CA: 

Cohort averaged

IA: 

Inpatient averaged

NHCDC: 

National Hospital Cost Data Collection

RACF: 

Residential aged care facility

WA: 

Western Australia

Declarations

Acknowledgements

The authors wish to thank the staff at the WA Data Linkage Branch and the custodians of the Hospital Morbidity Data Collections, the Births, Deaths and Marriages register and the Silver Chain community care group for access to and linkage of their data.

Funding

This study was supported by an Australian National Health and Medical Research Council project grant (#1029663). The funding body had no role in the collection of data, analysis, interpretation or manuscript writing.

Availability of data and materials

Data in this study was accessed through the WA Data Linkage Branch based in the WA Department of Health. Release of a de-identified data to researchers requires both ethical approval from both the Department of Health Human Research Ethics Committee and the institutional Human Research Ethics Committee where the research will be conducted. In addition, data custodian approvals may be required. Data requests may be sent to:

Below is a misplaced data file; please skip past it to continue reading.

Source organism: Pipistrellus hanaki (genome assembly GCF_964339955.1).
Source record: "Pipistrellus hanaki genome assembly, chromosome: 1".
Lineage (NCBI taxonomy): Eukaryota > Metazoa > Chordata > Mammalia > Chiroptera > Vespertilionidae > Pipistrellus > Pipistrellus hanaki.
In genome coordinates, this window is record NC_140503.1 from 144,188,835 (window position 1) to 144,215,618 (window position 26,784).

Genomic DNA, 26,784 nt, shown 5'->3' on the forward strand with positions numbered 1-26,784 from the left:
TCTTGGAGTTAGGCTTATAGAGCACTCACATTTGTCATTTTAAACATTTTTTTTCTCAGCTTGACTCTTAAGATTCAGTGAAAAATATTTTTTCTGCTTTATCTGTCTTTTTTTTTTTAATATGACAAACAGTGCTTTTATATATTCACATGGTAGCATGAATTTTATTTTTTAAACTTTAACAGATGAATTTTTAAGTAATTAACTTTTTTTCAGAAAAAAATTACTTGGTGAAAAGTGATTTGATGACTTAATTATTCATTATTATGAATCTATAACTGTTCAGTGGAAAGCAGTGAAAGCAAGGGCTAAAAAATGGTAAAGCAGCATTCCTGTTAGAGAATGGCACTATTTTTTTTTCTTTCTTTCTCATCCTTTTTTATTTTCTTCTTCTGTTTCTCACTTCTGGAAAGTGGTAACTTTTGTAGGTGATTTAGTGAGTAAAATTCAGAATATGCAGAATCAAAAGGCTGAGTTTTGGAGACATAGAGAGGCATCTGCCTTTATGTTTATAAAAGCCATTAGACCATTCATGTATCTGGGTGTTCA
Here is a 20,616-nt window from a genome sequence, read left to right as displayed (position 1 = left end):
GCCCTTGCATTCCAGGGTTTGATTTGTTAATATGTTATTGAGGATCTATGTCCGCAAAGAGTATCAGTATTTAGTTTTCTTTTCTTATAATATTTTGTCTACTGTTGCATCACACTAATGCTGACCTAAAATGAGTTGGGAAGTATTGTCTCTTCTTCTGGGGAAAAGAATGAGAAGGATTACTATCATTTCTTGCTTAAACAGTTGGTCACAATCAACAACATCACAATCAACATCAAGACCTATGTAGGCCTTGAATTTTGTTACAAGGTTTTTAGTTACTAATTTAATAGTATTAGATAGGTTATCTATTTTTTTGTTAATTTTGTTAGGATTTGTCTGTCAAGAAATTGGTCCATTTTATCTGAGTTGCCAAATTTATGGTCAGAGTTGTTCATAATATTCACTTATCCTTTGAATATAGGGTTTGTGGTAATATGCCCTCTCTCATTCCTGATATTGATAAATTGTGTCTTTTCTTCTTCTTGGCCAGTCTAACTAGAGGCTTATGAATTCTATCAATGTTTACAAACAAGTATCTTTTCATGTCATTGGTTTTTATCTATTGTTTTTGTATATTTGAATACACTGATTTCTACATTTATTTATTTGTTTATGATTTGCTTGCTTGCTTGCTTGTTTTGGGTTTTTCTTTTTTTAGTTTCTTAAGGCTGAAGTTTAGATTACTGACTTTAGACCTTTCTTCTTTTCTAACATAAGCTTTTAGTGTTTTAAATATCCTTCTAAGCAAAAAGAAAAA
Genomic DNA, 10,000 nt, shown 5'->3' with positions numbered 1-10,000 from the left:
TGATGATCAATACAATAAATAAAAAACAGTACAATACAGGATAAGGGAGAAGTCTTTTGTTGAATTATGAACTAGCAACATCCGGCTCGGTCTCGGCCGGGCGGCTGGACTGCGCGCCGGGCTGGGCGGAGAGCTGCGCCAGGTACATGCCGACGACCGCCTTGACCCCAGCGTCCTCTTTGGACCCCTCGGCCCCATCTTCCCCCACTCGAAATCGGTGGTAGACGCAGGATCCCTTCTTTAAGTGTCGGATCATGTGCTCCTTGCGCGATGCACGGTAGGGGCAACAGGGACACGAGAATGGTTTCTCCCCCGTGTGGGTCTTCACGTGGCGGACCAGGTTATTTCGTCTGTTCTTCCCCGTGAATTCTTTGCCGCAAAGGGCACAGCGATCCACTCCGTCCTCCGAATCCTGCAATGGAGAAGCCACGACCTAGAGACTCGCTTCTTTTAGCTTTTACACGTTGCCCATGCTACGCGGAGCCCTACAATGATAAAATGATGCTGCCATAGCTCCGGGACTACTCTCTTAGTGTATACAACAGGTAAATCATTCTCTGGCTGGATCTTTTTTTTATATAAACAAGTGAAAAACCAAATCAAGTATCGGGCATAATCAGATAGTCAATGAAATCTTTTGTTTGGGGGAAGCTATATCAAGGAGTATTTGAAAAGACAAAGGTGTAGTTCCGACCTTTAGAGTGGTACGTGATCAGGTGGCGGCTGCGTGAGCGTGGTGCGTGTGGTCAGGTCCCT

Department of Health WA Human Research Ethics Committee (EC00422).

Department of Health.

Level 1, C Block.

189 Royal Street.

EAST PERTH WA 6004.

Phone: +61 8 9222 4278.

Email: hrec@health.wa.gov.au

Authors’ contributions

LR conceived and designed the study, obtained research funding and critically reviewed the manuscript. KS conducted the statistical analysis and drafted the manuscript. Both authors read and approved the final manuscript.

Ethics approval and consent to participate

Approvals to conduct this study under a waiver of consent were granted by Human Research Ethics Committees at the WA Department of Health (#2012/76, approval date 01/02/2013) and Curtin University (53/2012, approval date 06/06/2012).

Consent for publication

Not applicable.

Competing interests

The authors declare that they have no competing interests.

Publisher’s Note

Springer Nature remains neutral with regard to jurisdictional claims in published maps and institutional affiliations.